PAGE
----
"I wasn't going to suggest that," Daniel assured him.

"Then what is the alternative?"

"You could simply take up your place again as if you'd never been away," he said quietly.

"What?" Richard asked with amazement.

"Wel , you cannot gain justice from George, he is apparently dead," Daniel pointed out. "So, revealing what he did wil only succeed in hurting innocents. Besides, by merely stepping in and taking up your position again, you can avoid a long drawn-out battle to prove you are who you are. It wil be as if your stay in America never happened . . . except that it did and you would now have a wife."

"A wife who hates me," Richard muttered, his gaze returning to the woman in question. She was laughing at something Langley had said. With her face alight and softened by amusement she almost looked pretty, he decided, and recal ed their dance. She hadn't seemed to hate him by the end of the dance. In fact, he was quite sure if he'd managed to get her out on the balcony she wouldn't have fought off his kisses.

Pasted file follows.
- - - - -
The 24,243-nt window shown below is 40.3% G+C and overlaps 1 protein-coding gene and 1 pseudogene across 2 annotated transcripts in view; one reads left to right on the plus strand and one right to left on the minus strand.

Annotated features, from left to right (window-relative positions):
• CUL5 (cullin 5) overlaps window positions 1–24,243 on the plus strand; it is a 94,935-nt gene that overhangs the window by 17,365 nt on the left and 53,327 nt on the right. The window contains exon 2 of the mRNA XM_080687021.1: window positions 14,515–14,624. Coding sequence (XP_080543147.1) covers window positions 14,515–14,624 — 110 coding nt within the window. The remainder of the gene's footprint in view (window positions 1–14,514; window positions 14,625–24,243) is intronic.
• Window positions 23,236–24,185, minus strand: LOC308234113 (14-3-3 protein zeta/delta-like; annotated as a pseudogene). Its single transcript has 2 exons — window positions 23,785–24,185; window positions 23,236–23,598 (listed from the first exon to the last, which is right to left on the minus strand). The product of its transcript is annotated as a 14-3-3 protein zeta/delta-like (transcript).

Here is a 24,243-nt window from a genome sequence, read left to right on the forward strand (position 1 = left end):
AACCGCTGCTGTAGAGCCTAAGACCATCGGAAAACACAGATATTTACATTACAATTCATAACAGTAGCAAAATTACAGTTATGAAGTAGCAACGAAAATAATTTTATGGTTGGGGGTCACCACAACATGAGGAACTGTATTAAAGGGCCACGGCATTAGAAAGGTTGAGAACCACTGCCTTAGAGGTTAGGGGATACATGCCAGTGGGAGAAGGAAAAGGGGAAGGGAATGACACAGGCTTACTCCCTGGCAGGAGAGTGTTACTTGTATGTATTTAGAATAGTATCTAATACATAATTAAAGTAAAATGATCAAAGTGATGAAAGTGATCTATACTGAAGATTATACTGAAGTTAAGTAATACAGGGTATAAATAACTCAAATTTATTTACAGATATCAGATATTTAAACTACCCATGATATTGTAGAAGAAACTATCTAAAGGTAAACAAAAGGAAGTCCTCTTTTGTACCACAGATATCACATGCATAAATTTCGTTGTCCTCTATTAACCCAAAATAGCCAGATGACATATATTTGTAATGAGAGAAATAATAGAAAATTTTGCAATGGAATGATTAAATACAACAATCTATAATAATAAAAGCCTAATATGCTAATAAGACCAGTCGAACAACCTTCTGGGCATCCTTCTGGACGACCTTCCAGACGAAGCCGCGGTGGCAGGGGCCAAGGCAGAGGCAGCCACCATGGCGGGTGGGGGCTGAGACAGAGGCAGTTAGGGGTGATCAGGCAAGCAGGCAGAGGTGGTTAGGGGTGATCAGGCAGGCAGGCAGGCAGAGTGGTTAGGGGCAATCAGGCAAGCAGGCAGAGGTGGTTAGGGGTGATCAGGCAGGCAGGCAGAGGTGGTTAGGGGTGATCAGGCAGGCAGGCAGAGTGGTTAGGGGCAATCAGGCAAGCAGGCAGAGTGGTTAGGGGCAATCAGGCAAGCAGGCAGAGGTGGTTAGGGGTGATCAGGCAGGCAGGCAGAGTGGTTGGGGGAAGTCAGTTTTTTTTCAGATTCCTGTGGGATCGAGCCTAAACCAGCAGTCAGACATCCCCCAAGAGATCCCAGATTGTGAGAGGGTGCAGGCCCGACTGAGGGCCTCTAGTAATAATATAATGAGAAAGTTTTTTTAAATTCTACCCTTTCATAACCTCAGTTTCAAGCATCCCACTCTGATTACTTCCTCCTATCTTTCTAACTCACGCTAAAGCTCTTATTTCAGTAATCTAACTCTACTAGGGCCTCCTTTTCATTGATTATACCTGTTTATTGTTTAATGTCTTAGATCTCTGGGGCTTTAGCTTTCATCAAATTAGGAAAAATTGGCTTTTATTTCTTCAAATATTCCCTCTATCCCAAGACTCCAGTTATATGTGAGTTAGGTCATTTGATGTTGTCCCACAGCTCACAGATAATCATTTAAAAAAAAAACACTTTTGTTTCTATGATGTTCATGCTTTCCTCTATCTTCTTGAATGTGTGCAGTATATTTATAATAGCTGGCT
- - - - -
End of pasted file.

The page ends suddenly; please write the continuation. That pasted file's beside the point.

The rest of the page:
"She hates George not you," Daniel corrected quietly. "And who could blame her.

The man was a bastard as we both wel know. But you are a different kettle of fish.

With a little time I suspect she wil let go of that anger and come to trust you. The two of you might even make a good match of it." He was silent for a moment and then added, "Whatever the case, it would make reclaiming your title and position that much easier and would prevent Christiana and her sisters from further hurt by your brother's actions."